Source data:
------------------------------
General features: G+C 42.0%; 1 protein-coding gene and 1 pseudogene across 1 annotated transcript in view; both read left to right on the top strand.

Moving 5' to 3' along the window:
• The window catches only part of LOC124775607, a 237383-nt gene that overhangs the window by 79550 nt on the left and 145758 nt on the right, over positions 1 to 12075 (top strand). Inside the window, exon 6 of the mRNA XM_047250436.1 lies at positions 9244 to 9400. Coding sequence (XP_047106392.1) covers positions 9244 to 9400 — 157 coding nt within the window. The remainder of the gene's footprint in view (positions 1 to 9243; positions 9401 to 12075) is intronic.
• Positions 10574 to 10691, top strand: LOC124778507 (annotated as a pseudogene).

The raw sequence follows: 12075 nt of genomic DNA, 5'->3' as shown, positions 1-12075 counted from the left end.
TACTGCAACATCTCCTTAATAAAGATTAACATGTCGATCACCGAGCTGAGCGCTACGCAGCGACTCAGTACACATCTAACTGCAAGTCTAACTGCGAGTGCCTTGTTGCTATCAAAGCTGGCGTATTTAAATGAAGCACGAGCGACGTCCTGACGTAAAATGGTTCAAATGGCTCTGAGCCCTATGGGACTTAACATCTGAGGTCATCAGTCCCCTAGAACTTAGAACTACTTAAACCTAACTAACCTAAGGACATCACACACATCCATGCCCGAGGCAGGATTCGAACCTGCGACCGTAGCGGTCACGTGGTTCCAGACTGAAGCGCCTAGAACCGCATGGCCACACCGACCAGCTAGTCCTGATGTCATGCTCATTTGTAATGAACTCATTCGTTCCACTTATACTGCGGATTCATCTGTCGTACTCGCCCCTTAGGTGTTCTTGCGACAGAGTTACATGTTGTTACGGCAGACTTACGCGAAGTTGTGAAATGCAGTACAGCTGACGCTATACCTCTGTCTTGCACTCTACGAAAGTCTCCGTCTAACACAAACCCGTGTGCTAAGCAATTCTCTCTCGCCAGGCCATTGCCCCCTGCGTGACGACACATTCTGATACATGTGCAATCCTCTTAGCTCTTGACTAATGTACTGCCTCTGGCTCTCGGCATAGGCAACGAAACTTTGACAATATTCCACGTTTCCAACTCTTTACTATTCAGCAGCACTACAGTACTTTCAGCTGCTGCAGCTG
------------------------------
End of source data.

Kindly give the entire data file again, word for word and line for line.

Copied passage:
General features: G+C 42.0%; 1 protein-coding gene and 1 pseudogene across 1 annotated transcript in view; both read left to right on the top strand.

Moving 5' to 3' along the window:
• The window catches only part of LOC124775607, a 237383-nt gene that overhangs the window by 79550 nt on the left and 145758 nt on the right, over positions 1 to 12075 (top strand). Inside the window, exon 6 of the mRNA XM_047250436.1 lies at positions 9244 to 9400. Coding sequence (XP_047106392.1) covers positions 9244 to 9400 — 157 coding nt within the window. The remainder of the gene's footprint in view (positions 1 to 9243; positions 9401 to 12075) is intronic.
• Positions 10574 to 10691, top strand: LOC124778507 (annotated as a pseudogene).

The raw sequence follows: 12075 nt of genomic DNA, 5'->3' as shown, positions 1-12075 counted from the left end.
TACTGCAACATCTCCTTAATAAAGATTAACATGTCGATCACCGAGCTGAGCGCTACGCAGCGACTCAGTACACATCTAACTGCAAGTCTAACTGCGAGTGCCTTGTTGCTATCAAAGCTGGCGTATTTAAATGAAGCACGAGCGACGTCCTGACGTAAAATGGTTCAAATGGCTCTGAGCCCTATGGGACTTAACATCTGAGGTCATCAGTCCCCTAGAACTTAGAACTACTTAAACCTAACTAACCTAAGGACATCACACACATCCATGCCCGAGGCAGGATTCGAACCTGCGACCGTAGCGGTCACGTGGTTCCAGACTGAAGCGCCTAGAACCGCATGGCCACACCGACCAGCTAGTCCTGATGTCATGCTCATTTGTAATGAACTCATTCGTTCCACTTATACTGCGGATTCATCTGTCGTACTCGCCCCTTAGGTGTTCTTGCGACAGAGTTACATGTTGTTACGGCAGACTTACGCGAAGTTGTGAAATGCAGTACAGCTGACGCTATACCTCTGTCTTGCACTCTACGAAAGTCTCCGTCTAACACAAACCCGTGTGCTAAGCAATTCTCTCTCGCCAGGCCATTGCCCCCTGCGTGACGACACATTCTGATACATGTGCAATCCTCTTAGCTCTTGACTAATGTACTGCCTCTGGCTCTCGGCATAGGCAACGAAACTTTGACAATATTCCACGTTTCCAACTCTTTACTATTCAGCAGCACTACAGTACTTTCAGCTGCTGCAGCTG